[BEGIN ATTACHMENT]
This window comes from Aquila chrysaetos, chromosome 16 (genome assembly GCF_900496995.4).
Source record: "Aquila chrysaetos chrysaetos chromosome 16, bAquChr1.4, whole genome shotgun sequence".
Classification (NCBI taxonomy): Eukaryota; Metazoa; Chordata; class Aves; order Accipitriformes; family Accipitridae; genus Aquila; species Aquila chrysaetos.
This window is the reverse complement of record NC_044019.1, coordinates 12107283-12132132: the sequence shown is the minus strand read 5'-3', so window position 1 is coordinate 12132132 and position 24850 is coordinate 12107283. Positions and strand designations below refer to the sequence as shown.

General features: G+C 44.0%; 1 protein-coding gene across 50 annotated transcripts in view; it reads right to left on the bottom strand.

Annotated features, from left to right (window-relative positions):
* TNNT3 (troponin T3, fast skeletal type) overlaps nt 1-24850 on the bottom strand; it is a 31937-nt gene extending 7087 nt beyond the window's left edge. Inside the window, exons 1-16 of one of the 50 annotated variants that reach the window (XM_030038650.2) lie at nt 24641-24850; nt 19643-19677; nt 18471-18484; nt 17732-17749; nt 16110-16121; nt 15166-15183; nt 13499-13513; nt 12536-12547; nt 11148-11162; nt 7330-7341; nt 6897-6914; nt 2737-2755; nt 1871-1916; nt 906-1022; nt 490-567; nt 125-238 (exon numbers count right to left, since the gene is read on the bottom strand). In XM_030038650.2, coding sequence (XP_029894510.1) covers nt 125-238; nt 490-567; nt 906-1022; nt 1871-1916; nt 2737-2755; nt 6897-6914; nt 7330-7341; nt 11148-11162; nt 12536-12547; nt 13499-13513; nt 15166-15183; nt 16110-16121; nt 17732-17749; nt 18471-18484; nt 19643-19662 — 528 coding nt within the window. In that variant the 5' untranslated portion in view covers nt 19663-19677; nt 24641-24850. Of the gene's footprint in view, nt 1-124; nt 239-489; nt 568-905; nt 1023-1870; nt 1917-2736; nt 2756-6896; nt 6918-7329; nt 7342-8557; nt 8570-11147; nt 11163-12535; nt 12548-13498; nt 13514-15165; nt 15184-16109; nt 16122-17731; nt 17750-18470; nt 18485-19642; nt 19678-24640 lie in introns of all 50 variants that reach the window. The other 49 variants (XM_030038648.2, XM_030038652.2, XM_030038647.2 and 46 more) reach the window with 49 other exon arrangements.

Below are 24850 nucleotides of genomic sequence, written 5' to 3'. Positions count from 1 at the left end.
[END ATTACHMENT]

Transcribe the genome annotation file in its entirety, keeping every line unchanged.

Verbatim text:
This window comes from Aquila chrysaetos, chromosome 16 (genome assembly GCF_900496995.4).
Source record: "Aquila chrysaetos chrysaetos chromosome 16, bAquChr1.4, whole genome shotgun sequence".
Classification (NCBI taxonomy): Eukaryota; Metazoa; Chordata; class Aves; order Accipitriformes; family Accipitridae; genus Aquila; species Aquila chrysaetos.
This window is the reverse complement of record NC_044019.1, coordinates 12107283-12132132: the sequence shown is the minus strand read 5'-3', so window position 1 is coordinate 12132132 and position 24850 is coordinate 12107283. Positions and strand designations below refer to the sequence as shown.

General features: G+C 44.0%; 1 protein-coding gene across 50 annotated transcripts in view; it reads right to left on the bottom strand.

Annotated features, from left to right (window-relative positions):
* TNNT3 (troponin T3, fast skeletal type) overlaps nt 1-24850 on the bottom strand; it is a 31937-nt gene extending 7087 nt beyond the window's left edge. Inside the window, exons 1-16 of one of the 50 annotated variants that reach the window (XM_030038650.2) lie at nt 24641-24850; nt 19643-19677; nt 18471-18484; nt 17732-17749; nt 16110-16121; nt 15166-15183; nt 13499-13513; nt 12536-12547; nt 11148-11162; nt 7330-7341; nt 6897-6914; nt 2737-2755; nt 1871-1916; nt 906-1022; nt 490-567; nt 125-238 (exon numbers count right to left, since the gene is read on the bottom strand). In XM_030038650.2, coding sequence (XP_029894510.1) covers nt 125-238; nt 490-567; nt 906-1022; nt 1871-1916; nt 2737-2755; nt 6897-6914; nt 7330-7341; nt 11148-11162; nt 12536-12547; nt 13499-13513; nt 15166-15183; nt 16110-16121; nt 17732-17749; nt 18471-18484; nt 19643-19662 — 528 coding nt within the window. In that variant the 5' untranslated portion in view covers nt 19663-19677; nt 24641-24850. Of the gene's footprint in view, nt 1-124; nt 239-489; nt 568-905; nt 1023-1870; nt 1917-2736; nt 2756-6896; nt 6918-7329; nt 7342-8557; nt 8570-11147; nt 11163-12535; nt 12548-13498; nt 13514-15165; nt 15184-16109; nt 16122-17731; nt 17750-18470; nt 18485-19642; nt 19678-24640 lie in introns of all 50 variants that reach the window. The other 49 variants (XM_030038648.2, XM_030038652.2, XM_030038647.2 and 46 more) reach the window with 49 other exon arrangements.

Below are 24850 nucleotides of genomic sequence, written 5' to 3'. Positions count from 1 at the left end.